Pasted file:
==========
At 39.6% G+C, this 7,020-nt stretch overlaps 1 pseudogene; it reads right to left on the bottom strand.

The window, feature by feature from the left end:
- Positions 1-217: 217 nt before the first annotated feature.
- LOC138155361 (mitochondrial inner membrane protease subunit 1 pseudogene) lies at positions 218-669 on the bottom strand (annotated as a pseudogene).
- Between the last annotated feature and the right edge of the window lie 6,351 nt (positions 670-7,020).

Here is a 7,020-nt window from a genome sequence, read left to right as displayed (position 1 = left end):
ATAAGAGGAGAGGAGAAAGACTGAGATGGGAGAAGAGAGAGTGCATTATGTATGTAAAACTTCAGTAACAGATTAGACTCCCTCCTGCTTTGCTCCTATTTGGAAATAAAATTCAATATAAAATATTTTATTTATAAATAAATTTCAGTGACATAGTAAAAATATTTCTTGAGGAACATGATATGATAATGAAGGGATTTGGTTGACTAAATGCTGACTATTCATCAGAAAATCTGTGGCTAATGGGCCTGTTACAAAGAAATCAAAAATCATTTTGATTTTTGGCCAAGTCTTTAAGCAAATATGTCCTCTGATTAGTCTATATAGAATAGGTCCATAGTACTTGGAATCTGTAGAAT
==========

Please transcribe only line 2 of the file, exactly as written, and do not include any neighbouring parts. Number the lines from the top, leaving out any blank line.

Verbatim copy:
The window, feature by feature from the left end: